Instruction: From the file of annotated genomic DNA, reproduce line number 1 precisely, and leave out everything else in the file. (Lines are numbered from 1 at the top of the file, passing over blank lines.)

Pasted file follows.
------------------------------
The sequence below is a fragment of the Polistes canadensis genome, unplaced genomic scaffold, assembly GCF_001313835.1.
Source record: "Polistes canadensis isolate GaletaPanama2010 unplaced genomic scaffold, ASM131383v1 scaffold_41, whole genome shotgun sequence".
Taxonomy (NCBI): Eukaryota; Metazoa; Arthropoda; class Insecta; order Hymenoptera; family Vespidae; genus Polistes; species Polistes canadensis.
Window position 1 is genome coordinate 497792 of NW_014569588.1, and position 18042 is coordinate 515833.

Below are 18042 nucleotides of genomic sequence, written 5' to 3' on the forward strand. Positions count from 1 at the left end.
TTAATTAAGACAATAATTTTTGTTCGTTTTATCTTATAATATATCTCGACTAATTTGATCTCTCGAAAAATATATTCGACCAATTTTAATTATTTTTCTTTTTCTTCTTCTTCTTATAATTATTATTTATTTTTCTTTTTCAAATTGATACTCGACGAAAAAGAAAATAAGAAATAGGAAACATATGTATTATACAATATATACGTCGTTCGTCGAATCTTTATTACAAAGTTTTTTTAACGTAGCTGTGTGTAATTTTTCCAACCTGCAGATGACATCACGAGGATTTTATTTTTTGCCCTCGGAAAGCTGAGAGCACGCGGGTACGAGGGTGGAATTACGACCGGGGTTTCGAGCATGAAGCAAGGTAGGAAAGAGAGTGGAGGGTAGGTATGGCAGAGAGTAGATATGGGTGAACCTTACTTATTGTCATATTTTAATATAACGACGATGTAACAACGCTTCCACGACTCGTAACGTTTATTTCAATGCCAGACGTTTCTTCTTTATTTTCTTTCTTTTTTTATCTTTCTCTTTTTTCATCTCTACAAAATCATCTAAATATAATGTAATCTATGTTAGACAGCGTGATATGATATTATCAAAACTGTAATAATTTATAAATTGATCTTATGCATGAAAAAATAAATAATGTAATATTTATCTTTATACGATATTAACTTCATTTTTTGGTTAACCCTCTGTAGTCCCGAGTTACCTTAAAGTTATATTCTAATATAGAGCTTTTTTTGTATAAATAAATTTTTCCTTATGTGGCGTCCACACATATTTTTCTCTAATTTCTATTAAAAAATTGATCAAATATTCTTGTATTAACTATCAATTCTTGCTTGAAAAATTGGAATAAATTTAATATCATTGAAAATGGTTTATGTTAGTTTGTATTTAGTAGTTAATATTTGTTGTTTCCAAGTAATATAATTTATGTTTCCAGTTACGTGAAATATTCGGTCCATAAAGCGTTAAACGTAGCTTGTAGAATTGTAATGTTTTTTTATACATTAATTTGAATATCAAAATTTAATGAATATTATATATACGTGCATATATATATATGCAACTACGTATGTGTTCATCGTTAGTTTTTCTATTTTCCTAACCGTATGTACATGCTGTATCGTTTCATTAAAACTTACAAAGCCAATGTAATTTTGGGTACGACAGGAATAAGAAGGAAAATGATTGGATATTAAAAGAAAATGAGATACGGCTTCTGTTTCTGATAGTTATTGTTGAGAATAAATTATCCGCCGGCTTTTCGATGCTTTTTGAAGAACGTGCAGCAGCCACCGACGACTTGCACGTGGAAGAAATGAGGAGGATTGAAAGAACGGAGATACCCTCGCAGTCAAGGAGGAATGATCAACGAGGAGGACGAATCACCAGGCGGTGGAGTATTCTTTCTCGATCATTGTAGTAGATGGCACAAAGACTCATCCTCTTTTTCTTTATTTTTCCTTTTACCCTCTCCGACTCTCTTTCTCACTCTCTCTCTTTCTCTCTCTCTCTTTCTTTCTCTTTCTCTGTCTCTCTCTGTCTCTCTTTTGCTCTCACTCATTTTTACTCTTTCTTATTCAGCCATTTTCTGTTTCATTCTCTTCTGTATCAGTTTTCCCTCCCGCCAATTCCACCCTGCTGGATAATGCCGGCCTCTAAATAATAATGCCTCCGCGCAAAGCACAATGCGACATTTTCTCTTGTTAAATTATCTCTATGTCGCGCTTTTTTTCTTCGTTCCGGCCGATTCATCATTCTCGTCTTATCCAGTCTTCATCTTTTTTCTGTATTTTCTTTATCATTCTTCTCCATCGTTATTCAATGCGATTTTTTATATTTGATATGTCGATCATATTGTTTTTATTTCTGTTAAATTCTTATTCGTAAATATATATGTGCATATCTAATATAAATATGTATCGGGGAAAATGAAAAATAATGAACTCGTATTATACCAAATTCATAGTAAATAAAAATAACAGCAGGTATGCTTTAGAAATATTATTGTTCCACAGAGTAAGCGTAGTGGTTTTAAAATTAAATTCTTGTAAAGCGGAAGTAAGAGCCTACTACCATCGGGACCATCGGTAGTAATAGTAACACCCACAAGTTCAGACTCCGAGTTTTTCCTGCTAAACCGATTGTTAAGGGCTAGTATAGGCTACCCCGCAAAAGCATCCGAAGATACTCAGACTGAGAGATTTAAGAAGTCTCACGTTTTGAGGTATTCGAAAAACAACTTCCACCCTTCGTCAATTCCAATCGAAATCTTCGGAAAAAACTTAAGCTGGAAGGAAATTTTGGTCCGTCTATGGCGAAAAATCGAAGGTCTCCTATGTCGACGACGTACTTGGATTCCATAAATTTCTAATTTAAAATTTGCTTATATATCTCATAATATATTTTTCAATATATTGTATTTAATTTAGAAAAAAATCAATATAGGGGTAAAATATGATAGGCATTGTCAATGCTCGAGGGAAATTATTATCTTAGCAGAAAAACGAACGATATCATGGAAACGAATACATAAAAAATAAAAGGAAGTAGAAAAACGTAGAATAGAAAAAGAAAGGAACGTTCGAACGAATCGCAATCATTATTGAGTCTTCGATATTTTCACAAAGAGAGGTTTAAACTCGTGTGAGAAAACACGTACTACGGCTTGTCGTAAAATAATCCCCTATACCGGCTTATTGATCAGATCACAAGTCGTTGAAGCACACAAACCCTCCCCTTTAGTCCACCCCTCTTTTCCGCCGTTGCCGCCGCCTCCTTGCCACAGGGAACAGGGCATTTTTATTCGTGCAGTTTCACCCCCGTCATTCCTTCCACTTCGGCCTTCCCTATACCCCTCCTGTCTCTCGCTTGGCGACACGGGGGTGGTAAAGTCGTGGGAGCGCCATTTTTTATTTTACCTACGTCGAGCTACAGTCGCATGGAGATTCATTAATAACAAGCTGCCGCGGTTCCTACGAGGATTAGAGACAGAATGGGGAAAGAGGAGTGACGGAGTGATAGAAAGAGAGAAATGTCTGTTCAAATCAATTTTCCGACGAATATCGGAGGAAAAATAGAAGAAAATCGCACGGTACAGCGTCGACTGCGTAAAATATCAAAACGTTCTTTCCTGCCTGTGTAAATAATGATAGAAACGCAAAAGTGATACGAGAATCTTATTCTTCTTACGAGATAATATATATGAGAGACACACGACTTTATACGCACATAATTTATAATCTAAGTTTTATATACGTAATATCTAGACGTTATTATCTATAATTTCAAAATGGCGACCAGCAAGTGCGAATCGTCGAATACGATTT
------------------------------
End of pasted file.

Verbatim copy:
The sequence below is a fragment of the Polistes canadensis genome, unplaced genomic scaffold, assembly GCF_001313835.1.